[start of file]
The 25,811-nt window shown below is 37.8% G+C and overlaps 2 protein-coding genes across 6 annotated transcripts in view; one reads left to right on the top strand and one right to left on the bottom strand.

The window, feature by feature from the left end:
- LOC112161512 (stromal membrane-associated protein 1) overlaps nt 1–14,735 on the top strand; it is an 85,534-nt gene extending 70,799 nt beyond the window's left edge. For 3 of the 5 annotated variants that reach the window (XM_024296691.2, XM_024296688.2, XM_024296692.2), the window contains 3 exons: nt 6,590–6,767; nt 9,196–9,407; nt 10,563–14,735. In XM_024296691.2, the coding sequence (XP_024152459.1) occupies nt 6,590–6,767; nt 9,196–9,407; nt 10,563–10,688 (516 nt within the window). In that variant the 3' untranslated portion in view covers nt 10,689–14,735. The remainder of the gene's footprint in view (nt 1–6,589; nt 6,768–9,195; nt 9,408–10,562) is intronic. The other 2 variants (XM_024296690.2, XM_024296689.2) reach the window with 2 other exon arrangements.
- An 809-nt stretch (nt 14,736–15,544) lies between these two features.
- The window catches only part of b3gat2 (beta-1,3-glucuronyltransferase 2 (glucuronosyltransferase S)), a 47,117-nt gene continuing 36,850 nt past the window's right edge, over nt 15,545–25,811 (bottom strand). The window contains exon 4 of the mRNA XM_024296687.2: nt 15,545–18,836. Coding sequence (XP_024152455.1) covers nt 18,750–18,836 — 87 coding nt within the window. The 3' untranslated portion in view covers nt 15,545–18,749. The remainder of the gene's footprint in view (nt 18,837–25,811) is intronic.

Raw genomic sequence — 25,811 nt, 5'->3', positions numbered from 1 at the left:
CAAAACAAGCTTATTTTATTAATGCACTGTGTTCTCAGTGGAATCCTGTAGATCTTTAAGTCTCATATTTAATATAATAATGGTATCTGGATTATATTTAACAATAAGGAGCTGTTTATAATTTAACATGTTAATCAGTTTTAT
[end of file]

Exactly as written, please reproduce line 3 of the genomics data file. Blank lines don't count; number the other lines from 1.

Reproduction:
- LOC112161512 (stromal membrane-associated protein 1) overlaps nt 1–14,735 on the top strand; it is an 85,534-nt gene extending 70,799 nt beyond the window's left edge. For 3 of the 5 annotated variants that reach the window (XM_024296691.2, XM_024296688.2, XM_024296692.2), the window contains 3 exons: nt 6,590–6,767; nt 9,196–9,407; nt 10,563–14,735. In XM_024296691.2, the coding sequence (XP_024152459.1) occupies nt 6,590–6,767; nt 9,196–9,407; nt 10,563–10,688 (516 nt within the window). In that variant the 3' untranslated portion in view covers nt 10,689–14,735. The remainder of the gene's footprint in view (nt 1–6,589; nt 6,768–9,195; nt 9,408–10,562) is intronic. The other 2 variants (XM_024296690.2, XM_024296689.2) reach the window with 2 other exon arrangements.